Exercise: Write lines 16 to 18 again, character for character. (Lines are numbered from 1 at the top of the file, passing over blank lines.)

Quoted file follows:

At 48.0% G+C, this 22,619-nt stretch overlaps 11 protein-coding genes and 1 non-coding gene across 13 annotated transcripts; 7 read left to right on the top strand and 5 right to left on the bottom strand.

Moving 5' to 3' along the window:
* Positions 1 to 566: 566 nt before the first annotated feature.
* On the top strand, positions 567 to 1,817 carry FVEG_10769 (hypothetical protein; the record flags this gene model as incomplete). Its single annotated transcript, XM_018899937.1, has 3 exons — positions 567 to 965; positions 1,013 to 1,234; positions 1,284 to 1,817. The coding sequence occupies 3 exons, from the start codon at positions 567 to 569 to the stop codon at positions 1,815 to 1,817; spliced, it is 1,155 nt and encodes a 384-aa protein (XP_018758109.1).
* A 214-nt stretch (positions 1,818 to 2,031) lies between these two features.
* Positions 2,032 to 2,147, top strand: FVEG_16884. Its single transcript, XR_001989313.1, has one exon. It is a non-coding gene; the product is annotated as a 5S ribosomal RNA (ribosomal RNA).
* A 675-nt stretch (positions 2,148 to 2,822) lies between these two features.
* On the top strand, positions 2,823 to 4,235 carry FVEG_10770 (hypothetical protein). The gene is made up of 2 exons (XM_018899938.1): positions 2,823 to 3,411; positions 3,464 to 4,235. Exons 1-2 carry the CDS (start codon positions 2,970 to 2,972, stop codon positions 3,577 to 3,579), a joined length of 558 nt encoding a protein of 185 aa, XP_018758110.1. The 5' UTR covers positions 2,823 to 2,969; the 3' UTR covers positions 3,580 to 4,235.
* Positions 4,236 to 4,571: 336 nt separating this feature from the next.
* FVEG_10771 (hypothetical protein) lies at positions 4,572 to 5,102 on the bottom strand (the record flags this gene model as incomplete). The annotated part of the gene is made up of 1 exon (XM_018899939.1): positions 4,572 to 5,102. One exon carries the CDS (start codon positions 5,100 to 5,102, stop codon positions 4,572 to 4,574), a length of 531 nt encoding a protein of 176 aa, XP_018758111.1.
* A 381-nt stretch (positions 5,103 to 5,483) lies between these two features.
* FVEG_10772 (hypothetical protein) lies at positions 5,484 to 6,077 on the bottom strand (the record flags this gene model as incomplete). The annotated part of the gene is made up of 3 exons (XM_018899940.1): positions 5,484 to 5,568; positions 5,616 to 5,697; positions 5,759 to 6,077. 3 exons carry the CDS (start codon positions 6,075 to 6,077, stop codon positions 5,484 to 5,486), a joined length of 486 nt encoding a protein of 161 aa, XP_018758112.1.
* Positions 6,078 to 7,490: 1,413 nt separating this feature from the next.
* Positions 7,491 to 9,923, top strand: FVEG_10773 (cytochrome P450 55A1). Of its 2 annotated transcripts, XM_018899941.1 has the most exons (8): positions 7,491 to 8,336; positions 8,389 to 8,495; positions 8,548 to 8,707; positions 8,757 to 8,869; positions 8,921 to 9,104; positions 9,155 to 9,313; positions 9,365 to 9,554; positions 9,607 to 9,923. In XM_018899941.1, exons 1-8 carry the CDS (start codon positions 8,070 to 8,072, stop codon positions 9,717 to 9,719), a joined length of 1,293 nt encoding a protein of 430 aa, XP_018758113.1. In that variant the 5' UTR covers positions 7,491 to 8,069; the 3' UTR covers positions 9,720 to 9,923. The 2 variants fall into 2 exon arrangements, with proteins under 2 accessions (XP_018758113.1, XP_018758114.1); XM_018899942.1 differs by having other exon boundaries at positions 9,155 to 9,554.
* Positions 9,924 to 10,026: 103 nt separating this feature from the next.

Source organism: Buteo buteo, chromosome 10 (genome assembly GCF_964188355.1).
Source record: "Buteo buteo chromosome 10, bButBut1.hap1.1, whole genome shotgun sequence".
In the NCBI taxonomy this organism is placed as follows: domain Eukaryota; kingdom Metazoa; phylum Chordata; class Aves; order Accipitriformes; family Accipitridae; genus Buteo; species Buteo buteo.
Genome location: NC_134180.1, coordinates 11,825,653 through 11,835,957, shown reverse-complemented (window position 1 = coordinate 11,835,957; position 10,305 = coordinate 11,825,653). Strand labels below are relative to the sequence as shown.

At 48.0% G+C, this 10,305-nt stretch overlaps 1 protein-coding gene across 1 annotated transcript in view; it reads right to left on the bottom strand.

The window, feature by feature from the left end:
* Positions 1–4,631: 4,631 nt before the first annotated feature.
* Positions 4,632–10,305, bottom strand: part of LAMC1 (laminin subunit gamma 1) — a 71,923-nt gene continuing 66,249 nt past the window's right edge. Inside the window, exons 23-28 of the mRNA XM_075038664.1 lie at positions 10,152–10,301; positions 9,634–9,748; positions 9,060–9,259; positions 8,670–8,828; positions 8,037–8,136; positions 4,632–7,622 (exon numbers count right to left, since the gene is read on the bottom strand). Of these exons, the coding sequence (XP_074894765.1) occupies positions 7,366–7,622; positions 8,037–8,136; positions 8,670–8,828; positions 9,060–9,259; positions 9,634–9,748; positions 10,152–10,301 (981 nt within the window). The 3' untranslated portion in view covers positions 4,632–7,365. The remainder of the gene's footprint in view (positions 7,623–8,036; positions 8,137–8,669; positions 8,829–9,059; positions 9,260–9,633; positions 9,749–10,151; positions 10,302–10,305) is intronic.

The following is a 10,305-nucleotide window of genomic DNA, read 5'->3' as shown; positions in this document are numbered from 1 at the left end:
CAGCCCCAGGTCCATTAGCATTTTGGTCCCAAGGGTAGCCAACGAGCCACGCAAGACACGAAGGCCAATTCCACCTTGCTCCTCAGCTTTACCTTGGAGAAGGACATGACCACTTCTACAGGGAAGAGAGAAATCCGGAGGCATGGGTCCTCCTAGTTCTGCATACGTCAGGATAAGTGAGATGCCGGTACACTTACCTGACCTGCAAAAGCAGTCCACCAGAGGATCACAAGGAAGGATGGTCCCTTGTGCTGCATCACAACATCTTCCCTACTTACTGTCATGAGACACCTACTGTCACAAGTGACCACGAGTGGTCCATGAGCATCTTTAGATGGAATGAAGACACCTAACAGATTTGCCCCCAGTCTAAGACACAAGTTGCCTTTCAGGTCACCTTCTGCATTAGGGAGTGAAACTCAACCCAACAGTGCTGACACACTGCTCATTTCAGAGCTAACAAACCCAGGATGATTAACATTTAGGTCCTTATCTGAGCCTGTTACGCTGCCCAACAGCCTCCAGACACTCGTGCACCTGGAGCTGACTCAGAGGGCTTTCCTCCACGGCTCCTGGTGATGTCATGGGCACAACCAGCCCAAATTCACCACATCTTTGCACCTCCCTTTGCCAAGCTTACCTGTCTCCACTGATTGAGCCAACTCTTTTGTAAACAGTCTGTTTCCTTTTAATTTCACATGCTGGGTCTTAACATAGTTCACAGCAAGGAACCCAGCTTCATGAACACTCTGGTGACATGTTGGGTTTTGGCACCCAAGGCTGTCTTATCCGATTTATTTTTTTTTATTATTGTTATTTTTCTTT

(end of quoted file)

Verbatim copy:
Source organism: Buteo buteo, chromosome 10 (genome assembly GCF_964188355.1).
Source record: "Buteo buteo chromosome 10, bButBut1.hap1.1, whole genome shotgun sequence".
In the NCBI taxonomy this organism is placed as follows: domain Eukaryota; kingdom Metazoa; phylum Chordata; class Aves; order Accipitriformes; family Accipitridae; genus Buteo; species Buteo buteo.